The Somali Independent News Agency (SOMINA) was unveiled today in Djibouti by Omar Faruk Osman Nur, the secretary-general of the National Union of Somali journalists, and Robert Ménard, the head of the Doha Centre for Media Freedom. It is intended to be an independent source of reliable and objective news about Somalia, one of Africa’s most troubled countries.
In a ceremony at SOMINA’s offices in the centre of Djibouti city, journalists were shown the news agency’s installations and equipment, and its website.
“We would firstly like to hail the persistence of the Somali journalists and NUSOJ, who have been working for months in order to succeed in establishing a really independent news outlet,” said Ménard, whose centre is funding SOMINA’s operations during the first year.
“We are pleased to be providing our help, together with Reporters Without Borders, for an initiative that will enable the Somali and international press to finally have a credible news agency,” Ménard said. “All those who have made this original project possible, especially the authorities of Djibouti, can be proud of having allowed it to come into being.”
Nur, whose union supervised SOMINA’s installation in a modern Djibouti building, said: “The creation of an independent news agency run by Somali journalists is an historic event. We are proud that Somali journalists who were forced to leave the country will be able to resume working in liaison with colleagues still in the field in Somalia.”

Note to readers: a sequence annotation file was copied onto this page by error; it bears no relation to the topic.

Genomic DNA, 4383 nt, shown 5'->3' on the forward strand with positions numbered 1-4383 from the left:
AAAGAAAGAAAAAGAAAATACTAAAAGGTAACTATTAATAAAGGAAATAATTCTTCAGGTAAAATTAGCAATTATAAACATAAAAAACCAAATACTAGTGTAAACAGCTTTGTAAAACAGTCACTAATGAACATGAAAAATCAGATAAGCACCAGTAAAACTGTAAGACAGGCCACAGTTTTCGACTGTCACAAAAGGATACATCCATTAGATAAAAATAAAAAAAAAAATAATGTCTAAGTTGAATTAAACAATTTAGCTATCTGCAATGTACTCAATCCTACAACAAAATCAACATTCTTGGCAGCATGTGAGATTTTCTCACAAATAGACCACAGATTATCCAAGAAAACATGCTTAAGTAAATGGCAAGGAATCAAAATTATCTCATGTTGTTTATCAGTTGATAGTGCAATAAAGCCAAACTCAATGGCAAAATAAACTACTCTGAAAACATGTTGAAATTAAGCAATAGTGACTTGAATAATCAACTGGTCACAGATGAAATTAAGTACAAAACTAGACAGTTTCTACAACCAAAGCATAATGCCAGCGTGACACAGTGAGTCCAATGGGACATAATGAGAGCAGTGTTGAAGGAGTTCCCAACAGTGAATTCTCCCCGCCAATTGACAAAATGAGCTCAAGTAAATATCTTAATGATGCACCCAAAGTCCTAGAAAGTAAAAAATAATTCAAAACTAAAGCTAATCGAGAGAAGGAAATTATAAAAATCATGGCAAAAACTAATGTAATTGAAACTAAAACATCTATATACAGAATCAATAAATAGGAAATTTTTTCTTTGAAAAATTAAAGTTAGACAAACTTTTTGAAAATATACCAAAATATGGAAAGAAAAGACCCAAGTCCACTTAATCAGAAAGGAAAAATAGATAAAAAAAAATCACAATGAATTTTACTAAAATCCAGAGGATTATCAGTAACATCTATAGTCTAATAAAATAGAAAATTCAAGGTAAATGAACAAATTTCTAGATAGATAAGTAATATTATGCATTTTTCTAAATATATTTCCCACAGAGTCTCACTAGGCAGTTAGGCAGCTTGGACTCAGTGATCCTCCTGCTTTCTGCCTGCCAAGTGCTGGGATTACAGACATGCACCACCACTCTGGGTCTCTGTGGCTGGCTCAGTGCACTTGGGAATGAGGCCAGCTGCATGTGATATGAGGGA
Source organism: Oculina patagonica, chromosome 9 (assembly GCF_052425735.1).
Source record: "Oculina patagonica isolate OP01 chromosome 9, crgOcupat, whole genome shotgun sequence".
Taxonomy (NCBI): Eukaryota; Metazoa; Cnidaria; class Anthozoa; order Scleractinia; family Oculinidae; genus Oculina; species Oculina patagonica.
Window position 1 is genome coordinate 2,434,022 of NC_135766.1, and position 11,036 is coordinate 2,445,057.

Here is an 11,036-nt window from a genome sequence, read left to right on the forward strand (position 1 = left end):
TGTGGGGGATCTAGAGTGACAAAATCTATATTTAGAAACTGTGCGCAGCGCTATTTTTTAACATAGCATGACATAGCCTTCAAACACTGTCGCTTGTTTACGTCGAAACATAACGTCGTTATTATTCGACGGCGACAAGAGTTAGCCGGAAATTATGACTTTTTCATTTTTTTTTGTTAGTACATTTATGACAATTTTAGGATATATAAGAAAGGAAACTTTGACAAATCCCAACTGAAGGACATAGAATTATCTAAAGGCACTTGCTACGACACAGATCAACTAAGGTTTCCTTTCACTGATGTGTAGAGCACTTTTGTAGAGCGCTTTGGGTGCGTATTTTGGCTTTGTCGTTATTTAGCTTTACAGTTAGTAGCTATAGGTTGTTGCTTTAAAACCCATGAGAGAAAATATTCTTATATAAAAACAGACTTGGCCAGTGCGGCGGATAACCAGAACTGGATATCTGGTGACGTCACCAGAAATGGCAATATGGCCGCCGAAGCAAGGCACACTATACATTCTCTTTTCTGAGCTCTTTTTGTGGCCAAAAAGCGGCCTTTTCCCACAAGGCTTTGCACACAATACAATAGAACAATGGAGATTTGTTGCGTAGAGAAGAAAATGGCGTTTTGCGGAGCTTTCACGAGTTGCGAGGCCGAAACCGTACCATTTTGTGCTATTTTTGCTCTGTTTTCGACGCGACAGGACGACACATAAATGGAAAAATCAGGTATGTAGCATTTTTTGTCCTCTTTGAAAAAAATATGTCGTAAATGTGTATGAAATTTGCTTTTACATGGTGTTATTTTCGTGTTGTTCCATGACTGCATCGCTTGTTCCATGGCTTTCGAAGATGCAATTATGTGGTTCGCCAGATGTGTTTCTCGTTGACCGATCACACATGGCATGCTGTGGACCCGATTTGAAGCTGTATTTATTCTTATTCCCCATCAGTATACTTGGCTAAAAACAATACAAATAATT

He added: “This new media outlet would not have existed without the Republic of Djibouti’s support and a significant degree of involvement by the Doha Centre for Media Freedom and Reporters Without Borders.”
The agency will employ three journalists at its Djibouti headquarters, a fulltime correspondent in Mogadishu, and seven stringers in the main provincial cities. It is sponsored by NUSOJ and Reporters Without Borders, which were behind its creation.
SOMINA will cover news events throughout Somalia, including Somaliland, as they happen. Its dispatches, in Somali and English, will be available free of charge on its website http://www.sominaonline.com, and by email delivery to anyone who requests the service mailto:firstname.lastname@example.org.
Somalia has for some years been the deadliest country in Africa for the press. The Islamist armed group Al-Shabaab has had several radio station managers and other journalists murdered. Dozens of Somali journalists have had to flee the country after being threatened or physically attacked.